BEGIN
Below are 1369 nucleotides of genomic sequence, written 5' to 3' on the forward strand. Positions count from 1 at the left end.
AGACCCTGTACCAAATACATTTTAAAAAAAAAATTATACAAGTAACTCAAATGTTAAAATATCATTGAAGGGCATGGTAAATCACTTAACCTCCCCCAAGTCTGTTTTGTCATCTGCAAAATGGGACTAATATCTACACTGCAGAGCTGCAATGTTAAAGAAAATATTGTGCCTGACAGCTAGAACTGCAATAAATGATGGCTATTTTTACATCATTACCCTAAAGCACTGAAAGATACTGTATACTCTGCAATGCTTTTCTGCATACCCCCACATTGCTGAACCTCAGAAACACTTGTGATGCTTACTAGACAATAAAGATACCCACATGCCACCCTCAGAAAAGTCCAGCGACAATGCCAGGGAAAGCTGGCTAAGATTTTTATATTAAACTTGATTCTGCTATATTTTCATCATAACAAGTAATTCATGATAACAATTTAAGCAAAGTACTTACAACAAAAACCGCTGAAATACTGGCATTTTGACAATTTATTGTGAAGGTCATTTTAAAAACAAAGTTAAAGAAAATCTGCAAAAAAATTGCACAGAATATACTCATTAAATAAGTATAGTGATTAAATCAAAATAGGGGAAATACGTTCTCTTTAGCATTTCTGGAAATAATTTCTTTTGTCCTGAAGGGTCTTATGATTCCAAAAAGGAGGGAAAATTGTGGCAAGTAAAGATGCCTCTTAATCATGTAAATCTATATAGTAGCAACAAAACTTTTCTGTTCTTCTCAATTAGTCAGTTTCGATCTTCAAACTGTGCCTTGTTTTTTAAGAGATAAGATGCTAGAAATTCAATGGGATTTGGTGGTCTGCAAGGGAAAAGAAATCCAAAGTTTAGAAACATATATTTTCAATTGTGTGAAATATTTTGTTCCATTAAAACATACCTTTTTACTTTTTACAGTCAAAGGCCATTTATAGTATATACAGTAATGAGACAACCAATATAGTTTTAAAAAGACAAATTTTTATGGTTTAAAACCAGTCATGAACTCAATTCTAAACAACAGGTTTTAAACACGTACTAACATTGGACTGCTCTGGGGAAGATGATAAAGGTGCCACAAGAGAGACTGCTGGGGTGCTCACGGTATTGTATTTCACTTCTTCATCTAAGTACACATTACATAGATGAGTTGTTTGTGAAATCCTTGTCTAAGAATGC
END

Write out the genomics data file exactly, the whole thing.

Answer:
Below are 1369 nucleotides of genomic sequence, written 5' to 3' on the forward strand. Positions count from 1 at the left end.
AGACCCTGTACCAAATACATTTTAAAAAAAAAATTATACAAGTAACTCAAATGTTAAAATATCATTGAAGGGCATGGTAAATCACTTAACCTCCCCCAAGTCTGTTTTGTCATCTGCAAAATGGGACTAATATCTACACTGCAGAGCTGCAATGTTAAAGAAAATATTGTGCCTGACAGCTAGAACTGCAATAAATGATGGCTATTTTTACATCATTACCCTAAAGCACTGAAAGATACTGTATACTCTGCAATGCTTTTCTGCATACCCCCACATTGCTGAACCTCAGAAACACTTGTGATGCTTACTAGACAATAAAGATACCCACATGCCACCCTCAGAAAAGTCCAGCGACAATGCCAGGGAAAGCTGGCTAAGATTTTTATATTAAACTTGATTCTGCTATATTTTCATCATAACAAGTAATTCATGATAACAATTTAAGCAAAGTACTTACAACAAAAACCGCTGAAATACTGGCATTTTGACAATTTATTGTGAAGGTCATTTTAAAAACAAAGTTAAAGAAAATCTGCAAAAAAATTGCACAGAATATACTCATTAAATAAGTATAGTGATTAAATCAAAATAGGGGAAATACGTTCTCTTTAGCATTTCTGGAAATAATTTCTTTTGTCCTGAAGGGTCTTATGATTCCAAAAAGGAGGGAAAATTGTGGCAAGTAAAGATGCCTCTTAATCATGTAAATCTATATAGTAGCAACAAAACTTTTCTGTTCTTCTCAATTAGTCAGTTTCGATCTTCAAACTGTGCCTTGTTTTTTAAGAGATAAGATGCTAGAAATTCAATGGGATTTGGTGGTCTGCAAGGGAAAAGAAATCCAAAGTTTAGAAACATATATTTTCAATTGTGTGAAATATTTTGTTCCATTAAAACATACCTTTTTACTTTTTACAGTCAAAGGCCATTTATAGTATATACAGTAATGAGACAACCAATATAGTTTTAAAAAGACAAATTTTTATGGTTTAAAACCAGTCATGAACTCAATTCTAAACAACAGGTTTTAAACACGTACTAACATTGGACTGCTCTGGGGAAGATGATAAAGGTGCCACAAGAGAGACTGCTGGGGTGCTCACGGTATTGTATTTCACTTCTTCATCTAAGTACACATTACATAGATGAGTTGTTTGTGAAATCCTTGTCTAAGAATGC